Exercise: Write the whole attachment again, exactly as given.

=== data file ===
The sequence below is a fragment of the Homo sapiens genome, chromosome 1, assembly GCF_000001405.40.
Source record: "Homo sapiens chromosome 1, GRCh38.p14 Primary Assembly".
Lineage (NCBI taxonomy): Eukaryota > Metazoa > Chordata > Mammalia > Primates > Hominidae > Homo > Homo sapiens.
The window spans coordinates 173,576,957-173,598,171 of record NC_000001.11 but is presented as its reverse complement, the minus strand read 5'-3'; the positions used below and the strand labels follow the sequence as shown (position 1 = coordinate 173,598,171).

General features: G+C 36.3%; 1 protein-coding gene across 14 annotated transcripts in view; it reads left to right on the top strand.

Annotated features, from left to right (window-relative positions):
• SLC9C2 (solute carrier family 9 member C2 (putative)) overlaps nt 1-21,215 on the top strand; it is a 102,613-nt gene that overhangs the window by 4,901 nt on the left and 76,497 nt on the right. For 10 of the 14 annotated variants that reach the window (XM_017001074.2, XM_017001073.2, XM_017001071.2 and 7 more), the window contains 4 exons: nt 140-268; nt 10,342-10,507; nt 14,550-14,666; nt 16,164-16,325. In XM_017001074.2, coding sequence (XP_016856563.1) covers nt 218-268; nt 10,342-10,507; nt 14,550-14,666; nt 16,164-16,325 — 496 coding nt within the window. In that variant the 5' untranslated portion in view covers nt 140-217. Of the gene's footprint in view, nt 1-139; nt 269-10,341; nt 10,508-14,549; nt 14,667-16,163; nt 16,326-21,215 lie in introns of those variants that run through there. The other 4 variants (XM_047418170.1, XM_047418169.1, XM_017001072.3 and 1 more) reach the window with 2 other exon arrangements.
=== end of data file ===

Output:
The sequence below is a fragment of the Homo sapiens genome, chromosome 1, assembly GCF_000001405.40.
Source record: "Homo sapiens chromosome 1, GRCh38.p14 Primary Assembly".
Lineage (NCBI taxonomy): Eukaryota > Metazoa > Chordata > Mammalia > Primates > Hominidae > Homo > Homo sapiens.
The window spans coordinates 173,576,957-173,598,171 of record NC_000001.11 but is presented as its reverse complement, the minus strand read 5'-3'; the positions used below and the strand labels follow the sequence as shown (position 1 = coordinate 173,598,171).

General features: G+C 36.3%; 1 protein-coding gene across 14 annotated transcripts in view; it reads left to right on the top strand.

Annotated features, from left to right (window-relative positions):
• SLC9C2 (solute carrier family 9 member C2 (putative)) overlaps nt 1-21,215 on the top strand; it is a 102,613-nt gene that overhangs the window by 4,901 nt on the left and 76,497 nt on the right. For 10 of the 14 annotated variants that reach the window (XM_017001074.2, XM_017001073.2, XM_017001071.2 and 7 more), the window contains 4 exons: nt 140-268; nt 10,342-10,507; nt 14,550-14,666; nt 16,164-16,325. In XM_017001074.2, coding sequence (XP_016856563.1) covers nt 218-268; nt 10,342-10,507; nt 14,550-14,666; nt 16,164-16,325 — 496 coding nt within the window. In that variant the 5' untranslated portion in view covers nt 140-217. Of the gene's footprint in view, nt 1-139; nt 269-10,341; nt 10,508-14,549; nt 14,667-16,163; nt 16,326-21,215 lie in introns of those variants that run through there. The other 4 variants (XM_047418170.1, XM_047418169.1, XM_017001072.3 and 1 more) reach the window with 2 other exon arrangements.